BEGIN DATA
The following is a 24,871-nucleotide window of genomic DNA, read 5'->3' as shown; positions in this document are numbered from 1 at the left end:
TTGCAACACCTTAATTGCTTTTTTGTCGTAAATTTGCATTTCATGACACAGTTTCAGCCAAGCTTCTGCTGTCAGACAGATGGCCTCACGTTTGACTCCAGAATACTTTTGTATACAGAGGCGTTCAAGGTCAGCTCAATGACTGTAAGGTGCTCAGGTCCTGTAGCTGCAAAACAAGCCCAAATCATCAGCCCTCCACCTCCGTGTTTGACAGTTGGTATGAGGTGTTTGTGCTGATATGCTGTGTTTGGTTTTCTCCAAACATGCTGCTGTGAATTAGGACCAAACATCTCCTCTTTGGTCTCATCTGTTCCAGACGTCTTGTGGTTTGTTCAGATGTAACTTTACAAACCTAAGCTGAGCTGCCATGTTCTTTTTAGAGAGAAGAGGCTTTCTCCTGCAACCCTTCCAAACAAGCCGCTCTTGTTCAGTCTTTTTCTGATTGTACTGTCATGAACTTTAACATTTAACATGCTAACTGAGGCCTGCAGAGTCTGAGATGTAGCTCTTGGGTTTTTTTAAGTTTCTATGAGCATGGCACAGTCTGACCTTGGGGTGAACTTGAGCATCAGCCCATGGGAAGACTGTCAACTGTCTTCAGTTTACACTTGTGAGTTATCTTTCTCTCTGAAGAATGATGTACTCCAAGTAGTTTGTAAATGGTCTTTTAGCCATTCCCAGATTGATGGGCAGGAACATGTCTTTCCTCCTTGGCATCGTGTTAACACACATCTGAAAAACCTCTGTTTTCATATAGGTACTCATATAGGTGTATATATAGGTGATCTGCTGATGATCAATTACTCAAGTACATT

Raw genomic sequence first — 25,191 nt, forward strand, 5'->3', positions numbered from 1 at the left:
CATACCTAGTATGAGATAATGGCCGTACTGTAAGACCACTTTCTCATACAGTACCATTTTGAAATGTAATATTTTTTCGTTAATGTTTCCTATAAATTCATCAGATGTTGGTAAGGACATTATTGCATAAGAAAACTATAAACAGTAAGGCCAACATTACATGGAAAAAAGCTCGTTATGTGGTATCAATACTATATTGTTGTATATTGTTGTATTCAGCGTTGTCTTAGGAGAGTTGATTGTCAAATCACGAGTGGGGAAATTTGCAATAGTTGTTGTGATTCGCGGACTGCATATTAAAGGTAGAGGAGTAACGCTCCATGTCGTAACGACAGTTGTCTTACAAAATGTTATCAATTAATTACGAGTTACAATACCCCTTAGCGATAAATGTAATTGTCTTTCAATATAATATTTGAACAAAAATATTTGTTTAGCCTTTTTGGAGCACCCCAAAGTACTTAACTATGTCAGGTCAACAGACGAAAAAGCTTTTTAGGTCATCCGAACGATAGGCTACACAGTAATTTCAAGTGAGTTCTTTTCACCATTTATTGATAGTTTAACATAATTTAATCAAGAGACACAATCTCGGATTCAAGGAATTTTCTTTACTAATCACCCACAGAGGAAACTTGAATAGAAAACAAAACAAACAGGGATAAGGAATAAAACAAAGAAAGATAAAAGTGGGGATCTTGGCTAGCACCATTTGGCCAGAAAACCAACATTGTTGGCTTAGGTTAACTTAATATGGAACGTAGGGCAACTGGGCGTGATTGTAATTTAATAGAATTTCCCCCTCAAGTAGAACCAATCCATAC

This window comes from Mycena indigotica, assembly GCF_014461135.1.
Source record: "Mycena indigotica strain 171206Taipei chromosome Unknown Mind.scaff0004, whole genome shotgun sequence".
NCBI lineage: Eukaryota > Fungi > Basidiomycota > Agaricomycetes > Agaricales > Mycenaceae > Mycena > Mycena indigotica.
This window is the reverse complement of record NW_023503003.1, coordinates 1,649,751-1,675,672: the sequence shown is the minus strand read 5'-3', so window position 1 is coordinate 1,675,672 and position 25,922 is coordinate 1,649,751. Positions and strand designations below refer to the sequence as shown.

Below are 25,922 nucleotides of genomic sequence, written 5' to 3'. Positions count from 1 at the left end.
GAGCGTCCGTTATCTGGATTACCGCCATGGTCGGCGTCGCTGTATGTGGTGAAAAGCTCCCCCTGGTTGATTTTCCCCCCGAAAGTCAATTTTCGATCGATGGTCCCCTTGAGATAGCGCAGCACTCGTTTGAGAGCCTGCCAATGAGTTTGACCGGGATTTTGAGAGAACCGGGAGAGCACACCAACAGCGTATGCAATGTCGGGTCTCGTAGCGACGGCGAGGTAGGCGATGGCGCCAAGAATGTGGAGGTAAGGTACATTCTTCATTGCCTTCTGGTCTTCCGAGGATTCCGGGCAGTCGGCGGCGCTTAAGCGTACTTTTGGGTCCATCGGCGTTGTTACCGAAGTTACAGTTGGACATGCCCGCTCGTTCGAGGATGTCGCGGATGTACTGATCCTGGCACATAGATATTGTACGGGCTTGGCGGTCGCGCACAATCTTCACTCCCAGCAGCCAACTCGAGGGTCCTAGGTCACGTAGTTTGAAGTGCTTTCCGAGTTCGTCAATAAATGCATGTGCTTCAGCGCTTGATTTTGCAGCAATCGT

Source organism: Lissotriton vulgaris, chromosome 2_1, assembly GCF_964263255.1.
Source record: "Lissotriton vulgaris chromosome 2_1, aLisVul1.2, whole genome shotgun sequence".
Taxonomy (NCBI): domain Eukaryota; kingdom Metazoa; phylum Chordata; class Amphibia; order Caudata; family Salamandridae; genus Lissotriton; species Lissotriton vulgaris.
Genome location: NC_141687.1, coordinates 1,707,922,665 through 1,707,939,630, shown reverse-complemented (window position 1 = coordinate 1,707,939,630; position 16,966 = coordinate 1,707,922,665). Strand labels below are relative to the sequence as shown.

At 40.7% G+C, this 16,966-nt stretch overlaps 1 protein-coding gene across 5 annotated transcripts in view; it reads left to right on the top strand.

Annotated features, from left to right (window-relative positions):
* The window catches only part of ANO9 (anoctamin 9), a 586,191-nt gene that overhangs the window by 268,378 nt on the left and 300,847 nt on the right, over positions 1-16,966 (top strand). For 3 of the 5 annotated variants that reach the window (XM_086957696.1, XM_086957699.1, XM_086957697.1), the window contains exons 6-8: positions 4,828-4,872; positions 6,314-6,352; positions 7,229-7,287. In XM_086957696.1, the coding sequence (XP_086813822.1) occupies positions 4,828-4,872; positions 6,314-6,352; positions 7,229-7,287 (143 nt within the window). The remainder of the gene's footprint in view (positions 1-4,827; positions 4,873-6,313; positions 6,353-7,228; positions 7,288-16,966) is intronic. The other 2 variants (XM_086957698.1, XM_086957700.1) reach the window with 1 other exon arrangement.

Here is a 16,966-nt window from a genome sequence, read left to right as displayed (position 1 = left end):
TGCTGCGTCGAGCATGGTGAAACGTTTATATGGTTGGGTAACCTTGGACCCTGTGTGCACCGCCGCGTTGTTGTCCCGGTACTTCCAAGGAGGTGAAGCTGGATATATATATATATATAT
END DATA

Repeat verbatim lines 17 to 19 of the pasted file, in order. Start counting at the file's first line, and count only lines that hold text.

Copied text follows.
* The window catches only part of ANO9 (anoctamin 9), a 586,191-nt gene that overhangs the window by 268,378 nt on the left and 300,847 nt on the right, over positions 1-16,966 (top strand). For 3 of the 5 annotated variants that reach the window (XM_086957696.1, XM_086957699.1, XM_086957697.1), the window contains exons 6-8: positions 4,828-4,872; positions 6,314-6,352; positions 7,229-7,287. In XM_086957696.1, the coding sequence (XP_086813822.1) occupies positions 4,828-4,872; positions 6,314-6,352; positions 7,229-7,287 (143 nt within the window). The remainder of the gene's footprint in view (positions 1-4,827; positions 4,873-6,313; positions 6,353-7,228; positions 7,288-16,966) is intronic. The other 2 variants (XM_086957698.1, XM_086957700.1) reach the window with 1 other exon arrangement.

Here is a 16,966-nt window from a genome sequence, read left to right as displayed (position 1 = left end):
TGCTGCGTCGAGCATGGTGAAACGTTTATATGGTTGGGTAACCTTGGACCCTGTGTGCACCGCCGCGTTGTTGTCCCGGTACTTCCAAGGAGGTGAAGCTGGATATATATATATATATAT